One hundred years ago, one of the most legendary performers of our time was born in Hoboken, New Jersey. This year, tribute concerts are being held all over the world to celebrate Frank Sinatra and his music. The National Symphony Orchestra threw its fedora into the ring with a two sold out performances honoring this great singer. Principal Pops Conductor, Steven Reineke, displayed his usual infectious enthusiasm as he brought together four diverse singers, each with his/her own distinct style. With the lush sound of the NSO backing these talented artists, the result was a magical evening of song that brought the audience to its feet on more than one occasion.
The show opened with the NSO performing the iconic “New York, New York.” Reineke then introduced the singers he had assembled for the evening beginning with Frankie Moreno. He represented the Rat Pack, Vegas style – appropriate since he has been named Las Vegas Headliner two times running. He also performed on ABC’s Dancing with the Stars and has his own PBS special. Opening with “It Had to Be You,” Moreno displayed his ease with the audience, a physicality and showbiz flair. He showed considerable ability with the harmonica during “That’s Life,” though it didn’t quite fit.
With the lush sound of the NSO backing these talented artists, the result was a magical evening of song that brought the audience to its feet on more than one occasion.
The multi-talented, Tony DeSare, who represented a more classic, jazz style, followed Moreno. DeSare is a composer, arranger, singer, and an amazing pianist with three top ten Billboard jazz albums to his name. He was also named Rising Star Male Vocalist in Downbeat magazine and performs all over the country, from jazz clubs to Carnegie Hall. Usually accompanying himself at the piano, it was nice to see him backed by the orchestra with his wonderful interpretations of Cole Porter’s “Night and Day” and Rodgers and Hart’s “My Funny Valentine.”
Joining DeSare on stage was the only gal in the ensemble who more than held her own with the boys. Storm Large is the “rocker” of the group who indeed started out as a punk/rock ‘n’ roller with her own band. She has also had great success worldwide as a musician, actor, playwright, and singer. With a powerhouse voice, she is a favorite of NSO audiences. Large made her debut with the NSO as a guest vocalist with the band Pink Martini in 2011 and became an instant favorite. She continues to perform with the group as well as her own band. The list of her achievements could fill a book and she has indeed written a critically acclaimed memoir, Crazy Enough.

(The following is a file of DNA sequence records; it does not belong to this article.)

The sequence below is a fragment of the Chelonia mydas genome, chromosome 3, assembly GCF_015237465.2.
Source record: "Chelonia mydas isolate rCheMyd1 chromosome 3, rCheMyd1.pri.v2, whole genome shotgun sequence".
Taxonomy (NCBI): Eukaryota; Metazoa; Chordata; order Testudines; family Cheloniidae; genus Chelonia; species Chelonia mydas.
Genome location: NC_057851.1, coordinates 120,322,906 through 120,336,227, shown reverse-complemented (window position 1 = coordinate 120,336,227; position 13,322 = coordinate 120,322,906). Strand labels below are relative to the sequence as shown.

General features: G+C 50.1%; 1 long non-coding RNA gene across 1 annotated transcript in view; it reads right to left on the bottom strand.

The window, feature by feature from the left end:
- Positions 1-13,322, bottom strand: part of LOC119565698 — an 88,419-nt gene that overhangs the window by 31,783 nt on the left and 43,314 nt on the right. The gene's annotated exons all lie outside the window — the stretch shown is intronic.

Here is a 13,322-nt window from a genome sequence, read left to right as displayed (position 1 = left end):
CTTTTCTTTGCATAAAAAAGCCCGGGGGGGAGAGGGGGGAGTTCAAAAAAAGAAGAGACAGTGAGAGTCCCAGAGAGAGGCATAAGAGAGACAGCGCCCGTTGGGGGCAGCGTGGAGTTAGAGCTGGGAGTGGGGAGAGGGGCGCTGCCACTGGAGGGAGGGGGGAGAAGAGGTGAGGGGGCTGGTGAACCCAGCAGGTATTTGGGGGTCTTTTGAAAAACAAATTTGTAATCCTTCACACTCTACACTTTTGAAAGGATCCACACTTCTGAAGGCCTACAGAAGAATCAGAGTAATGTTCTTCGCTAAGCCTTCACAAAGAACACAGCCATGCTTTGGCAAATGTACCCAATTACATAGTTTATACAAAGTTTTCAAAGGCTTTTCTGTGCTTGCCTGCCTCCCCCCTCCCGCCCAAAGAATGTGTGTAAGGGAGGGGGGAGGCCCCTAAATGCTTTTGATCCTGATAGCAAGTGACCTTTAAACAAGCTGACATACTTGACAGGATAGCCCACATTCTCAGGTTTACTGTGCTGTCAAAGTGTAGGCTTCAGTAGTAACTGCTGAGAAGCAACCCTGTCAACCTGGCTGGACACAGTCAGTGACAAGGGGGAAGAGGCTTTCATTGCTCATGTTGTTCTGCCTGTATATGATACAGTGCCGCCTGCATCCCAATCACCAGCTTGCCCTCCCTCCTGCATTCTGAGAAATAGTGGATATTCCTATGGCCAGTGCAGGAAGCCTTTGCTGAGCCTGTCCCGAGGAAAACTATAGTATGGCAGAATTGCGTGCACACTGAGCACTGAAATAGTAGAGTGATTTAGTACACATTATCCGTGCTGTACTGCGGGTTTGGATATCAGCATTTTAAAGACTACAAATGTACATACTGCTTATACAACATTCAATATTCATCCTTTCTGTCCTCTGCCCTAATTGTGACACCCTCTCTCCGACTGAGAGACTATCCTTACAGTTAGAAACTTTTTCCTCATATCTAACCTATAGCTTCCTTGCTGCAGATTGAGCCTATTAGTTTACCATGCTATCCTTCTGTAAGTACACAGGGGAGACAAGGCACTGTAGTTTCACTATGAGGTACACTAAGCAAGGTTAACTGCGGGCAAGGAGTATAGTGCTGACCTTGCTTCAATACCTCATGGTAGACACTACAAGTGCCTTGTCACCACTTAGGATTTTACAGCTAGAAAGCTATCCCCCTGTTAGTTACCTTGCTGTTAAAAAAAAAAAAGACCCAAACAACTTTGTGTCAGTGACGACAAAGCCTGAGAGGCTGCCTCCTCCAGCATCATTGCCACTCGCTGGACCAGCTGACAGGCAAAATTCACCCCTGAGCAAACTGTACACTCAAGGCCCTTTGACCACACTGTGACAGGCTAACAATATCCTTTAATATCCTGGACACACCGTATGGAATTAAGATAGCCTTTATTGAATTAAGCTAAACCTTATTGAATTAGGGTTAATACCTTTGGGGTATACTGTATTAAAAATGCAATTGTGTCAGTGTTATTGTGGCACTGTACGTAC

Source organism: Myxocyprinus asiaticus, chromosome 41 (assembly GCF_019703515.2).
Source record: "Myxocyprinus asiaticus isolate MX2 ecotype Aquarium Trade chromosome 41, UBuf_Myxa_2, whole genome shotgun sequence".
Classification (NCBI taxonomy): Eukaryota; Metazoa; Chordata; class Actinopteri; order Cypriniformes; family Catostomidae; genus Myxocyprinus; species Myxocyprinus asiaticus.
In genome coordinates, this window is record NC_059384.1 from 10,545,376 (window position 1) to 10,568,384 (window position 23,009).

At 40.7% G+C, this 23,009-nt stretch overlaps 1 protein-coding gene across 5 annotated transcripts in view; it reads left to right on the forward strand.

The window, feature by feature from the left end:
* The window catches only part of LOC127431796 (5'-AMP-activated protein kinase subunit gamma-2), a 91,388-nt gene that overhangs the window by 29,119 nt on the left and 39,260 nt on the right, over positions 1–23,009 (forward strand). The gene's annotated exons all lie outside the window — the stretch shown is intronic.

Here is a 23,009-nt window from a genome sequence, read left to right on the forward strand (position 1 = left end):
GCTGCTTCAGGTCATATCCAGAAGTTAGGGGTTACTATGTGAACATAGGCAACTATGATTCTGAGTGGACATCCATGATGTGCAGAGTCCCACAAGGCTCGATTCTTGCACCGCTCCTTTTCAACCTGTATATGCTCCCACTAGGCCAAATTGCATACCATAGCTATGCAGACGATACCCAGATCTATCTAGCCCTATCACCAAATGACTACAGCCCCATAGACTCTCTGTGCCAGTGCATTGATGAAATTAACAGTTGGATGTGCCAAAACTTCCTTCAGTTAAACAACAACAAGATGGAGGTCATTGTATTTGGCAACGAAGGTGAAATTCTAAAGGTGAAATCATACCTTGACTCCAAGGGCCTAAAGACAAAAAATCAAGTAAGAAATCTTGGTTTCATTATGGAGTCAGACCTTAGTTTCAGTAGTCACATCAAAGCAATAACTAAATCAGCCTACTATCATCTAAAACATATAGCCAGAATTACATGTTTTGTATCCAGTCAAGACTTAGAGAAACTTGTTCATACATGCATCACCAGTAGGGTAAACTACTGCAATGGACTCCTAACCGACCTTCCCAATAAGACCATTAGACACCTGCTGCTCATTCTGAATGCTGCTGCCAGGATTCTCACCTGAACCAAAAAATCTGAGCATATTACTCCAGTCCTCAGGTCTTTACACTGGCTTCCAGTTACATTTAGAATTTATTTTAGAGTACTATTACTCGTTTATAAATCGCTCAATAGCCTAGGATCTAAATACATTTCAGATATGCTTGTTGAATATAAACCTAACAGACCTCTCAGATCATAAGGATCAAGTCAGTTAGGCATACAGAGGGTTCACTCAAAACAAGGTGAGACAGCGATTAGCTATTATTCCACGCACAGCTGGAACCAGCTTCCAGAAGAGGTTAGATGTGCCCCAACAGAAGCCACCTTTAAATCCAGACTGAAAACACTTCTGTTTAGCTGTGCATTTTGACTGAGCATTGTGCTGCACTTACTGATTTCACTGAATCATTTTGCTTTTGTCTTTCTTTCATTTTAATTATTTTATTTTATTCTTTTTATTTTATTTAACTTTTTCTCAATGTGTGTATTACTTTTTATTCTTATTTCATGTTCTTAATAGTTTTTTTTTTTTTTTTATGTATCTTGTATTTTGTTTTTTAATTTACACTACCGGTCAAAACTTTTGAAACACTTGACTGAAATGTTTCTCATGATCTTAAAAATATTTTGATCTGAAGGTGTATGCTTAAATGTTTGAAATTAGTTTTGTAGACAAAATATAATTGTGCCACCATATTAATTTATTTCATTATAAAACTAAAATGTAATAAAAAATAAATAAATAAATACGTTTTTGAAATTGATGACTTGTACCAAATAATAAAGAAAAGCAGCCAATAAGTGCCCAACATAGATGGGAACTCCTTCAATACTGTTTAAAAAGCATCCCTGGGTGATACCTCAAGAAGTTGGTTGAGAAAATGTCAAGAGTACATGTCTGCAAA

Elegant in a black gown that displayed a hint of her rocker roots – a tattoo across her upper back – her voice blended perfectly in “Something’s Gotta Give” with DeSare who also arranged the piece that featured some lovely guitar and piano solos. Large then had the spotlight to herself with beautiful renditions of “The Best Is Yet to Come” and “Come Rain or Come Shine.”
The final performer represented the “Broadway leading man” and is also no stranger to the Kennedy Center. Ryan Silverman was part of the pre-Broadway run of Sideshow at the Kennedy and went all the way to Broadway with the show. He also performed with Brian Stokes Mitchell at the Kennedy Center’s 2014 Spring Gala concert production of Camelot. His theatrical credits are extensive including Phantom of the Opera and Chicago as well as Drama Desk and Drama League nominations for Passion. He brought his deep baritone to “Moonlight Becomes You” and was joined by Moreno as they performed a rousing “The Birth of the Blues” to end the first part of the evening.
The symphony opened the second act with another classic, “Mac the Knife,” followed by Tony DeSare singing the lovely “I Have Dreamed” from The King and I. Moreno fully displayed his talent as a vocalist with a simple, soulful rendition of “One for My Baby (and One More for the Road).”
DeSare and Moreno then took to the piano for a show stopping “All of Me,” switching places throughout and displaying their virtuosity on the instrument. Ryan Silverman returned with “Just In Time” and Large joined him in a gorgeous duet made famous by Sinatra and his daughter Nancy – “Somethin’Stupid.” It was the lady of the quartet who ended the show with a knock out version of “My Way.”
After a rousing standing ovation, the audience was treated to encore by all four singers in a medley of some of Sinatra’s biggest hits – “World on a String,” “I’ve Got You Under My Skin,” “I Get a Kick Out of You,” “Summer Wind,” “Witchcraft,” “Luck Be A Lady” from Guys and Dolls, “All The Way” and a vocal reprise of “New York, New York.”
Reineke crafted a brilliant evening of music using many of the original arrangements and with the biggest big band you could have – the NSO. He found four artists who honored Sinatra’s legacy with style while giving the songs their own unique spin. It was clear that they were having much fun as I was.
Running time: Approximately two hours with one 15-minute intermission.
Let’s Be Frank: The Songs of Frank Sinatra was performed on June 5 – 6 at 8 pm at the Concert Hall of The Kennedy Center. For more information on upcoming concerts and events at the Kennedy Center, visit online.